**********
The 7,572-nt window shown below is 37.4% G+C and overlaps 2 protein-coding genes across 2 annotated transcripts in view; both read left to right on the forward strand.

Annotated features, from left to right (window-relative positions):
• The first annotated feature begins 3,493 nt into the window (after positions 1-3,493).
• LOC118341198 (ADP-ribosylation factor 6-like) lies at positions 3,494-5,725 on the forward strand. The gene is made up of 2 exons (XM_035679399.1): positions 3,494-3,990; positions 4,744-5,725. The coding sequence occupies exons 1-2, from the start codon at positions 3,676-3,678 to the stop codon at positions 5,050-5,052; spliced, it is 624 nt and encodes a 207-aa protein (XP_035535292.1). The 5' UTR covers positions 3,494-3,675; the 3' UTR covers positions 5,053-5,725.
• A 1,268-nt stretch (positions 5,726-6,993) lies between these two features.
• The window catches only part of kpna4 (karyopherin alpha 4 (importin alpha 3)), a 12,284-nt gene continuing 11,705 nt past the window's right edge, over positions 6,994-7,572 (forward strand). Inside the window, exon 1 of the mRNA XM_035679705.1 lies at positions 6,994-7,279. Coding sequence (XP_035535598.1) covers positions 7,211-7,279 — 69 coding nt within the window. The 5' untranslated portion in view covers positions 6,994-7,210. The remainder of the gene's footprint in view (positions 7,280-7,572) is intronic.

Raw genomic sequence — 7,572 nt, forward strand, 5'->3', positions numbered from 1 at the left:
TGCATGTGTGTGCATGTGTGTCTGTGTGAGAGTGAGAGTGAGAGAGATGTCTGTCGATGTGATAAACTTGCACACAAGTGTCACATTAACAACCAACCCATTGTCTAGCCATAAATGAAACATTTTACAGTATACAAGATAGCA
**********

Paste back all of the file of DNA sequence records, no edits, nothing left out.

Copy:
The 7,572-nt window shown below is 37.4% G+C and overlaps 2 protein-coding genes across 2 annotated transcripts in view; both read left to right on the forward strand.

Annotated features, from left to right (window-relative positions):
• The first annotated feature begins 3,493 nt into the window (after positions 1-3,493).
• LOC118341198 (ADP-ribosylation factor 6-like) lies at positions 3,494-5,725 on the forward strand. The gene is made up of 2 exons (XM_035679399.1): positions 3,494-3,990; positions 4,744-5,725. The coding sequence occupies exons 1-2, from the start codon at positions 3,676-3,678 to the stop codon at positions 5,050-5,052; spliced, it is 624 nt and encodes a 207-aa protein (XP_035535292.1). The 5' UTR covers positions 3,494-3,675; the 3' UTR covers positions 5,053-5,725.
• A 1,268-nt stretch (positions 5,726-6,993) lies between these two features.
• The window catches only part of kpna4 (karyopherin alpha 4 (importin alpha 3)), a 12,284-nt gene continuing 11,705 nt past the window's right edge, over positions 6,994-7,572 (forward strand). Inside the window, exon 1 of the mRNA XM_035679705.1 lies at positions 6,994-7,279. Coding sequence (XP_035535598.1) covers positions 7,211-7,279 — 69 coding nt within the window. The 5' untranslated portion in view covers positions 6,994-7,210. The remainder of the gene's footprint in view (positions 7,280-7,572) is intronic.

Raw genomic sequence — 7,572 nt, forward strand, 5'->3', positions numbered from 1 at the left:
TGCATGTGTGTGCATGTGTGTCTGTGTGAGAGTGAGAGTGAGAGAGATGTCTGTCGATGTGATAAACTTGCACACAAGTGTCACATTAACAACCAACCCATTGTCTAGCCATAAATGAAACATTTTACAGTATACAAGATAGCA